Ashley Ahn, NPR, December 15, 2022
The House gave final passage to legislation to replace the bust of Roger Taney, the Supreme Court justice who wrote the Dred Scott decision, in the Capitol with one of Thurgood Marshall, the first Black person to serve on the high court.
The notorious 1857 Dred Scott decision upheld slavery and established that Black people were not U.S. citizens. The legislation, which passed Wednesday and now heads to President Biden’s desk, says the bust is “unsuitable for the honor of display to the many visitors to the Capitol.”
The statue of Taney sits at the entrance of the Old Supreme Court Chamber in the Capitol where the Supreme Court met from 1810 to 1860. Taney, the fifth chief justice, led the court from 1836 to 1864.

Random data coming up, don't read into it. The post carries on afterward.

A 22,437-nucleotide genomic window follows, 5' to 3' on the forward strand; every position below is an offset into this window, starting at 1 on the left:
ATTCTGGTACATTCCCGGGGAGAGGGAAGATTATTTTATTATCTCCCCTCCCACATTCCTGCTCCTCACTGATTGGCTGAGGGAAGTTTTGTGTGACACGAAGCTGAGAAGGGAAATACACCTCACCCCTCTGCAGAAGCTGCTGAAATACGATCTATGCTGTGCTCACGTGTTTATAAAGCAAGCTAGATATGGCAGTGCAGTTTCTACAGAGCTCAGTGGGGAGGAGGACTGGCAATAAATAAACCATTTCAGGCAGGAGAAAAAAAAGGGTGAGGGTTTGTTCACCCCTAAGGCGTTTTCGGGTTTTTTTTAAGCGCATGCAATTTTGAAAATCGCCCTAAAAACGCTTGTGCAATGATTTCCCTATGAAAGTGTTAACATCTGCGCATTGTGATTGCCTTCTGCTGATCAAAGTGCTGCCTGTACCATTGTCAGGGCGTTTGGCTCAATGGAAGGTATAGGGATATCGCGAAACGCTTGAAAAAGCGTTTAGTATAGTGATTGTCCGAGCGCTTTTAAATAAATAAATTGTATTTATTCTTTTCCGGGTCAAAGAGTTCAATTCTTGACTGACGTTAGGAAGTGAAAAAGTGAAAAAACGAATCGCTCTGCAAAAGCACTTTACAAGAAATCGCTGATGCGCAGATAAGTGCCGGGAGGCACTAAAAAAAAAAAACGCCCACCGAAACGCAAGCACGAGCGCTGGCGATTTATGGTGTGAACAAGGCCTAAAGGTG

“While the removal of Chief Justice Roger Brooke Taney’s bust from the Capitol does not relieve the Congress of the historical wrongs it committed to protect the institution of slavery, it expresses Congress’s recognition of one of the most notorious wrongs to have ever taken place in one of its rooms, that of Chief Justice Roger Brooke Taney’s Dred Scott v. Sandford decision,” the legislation says.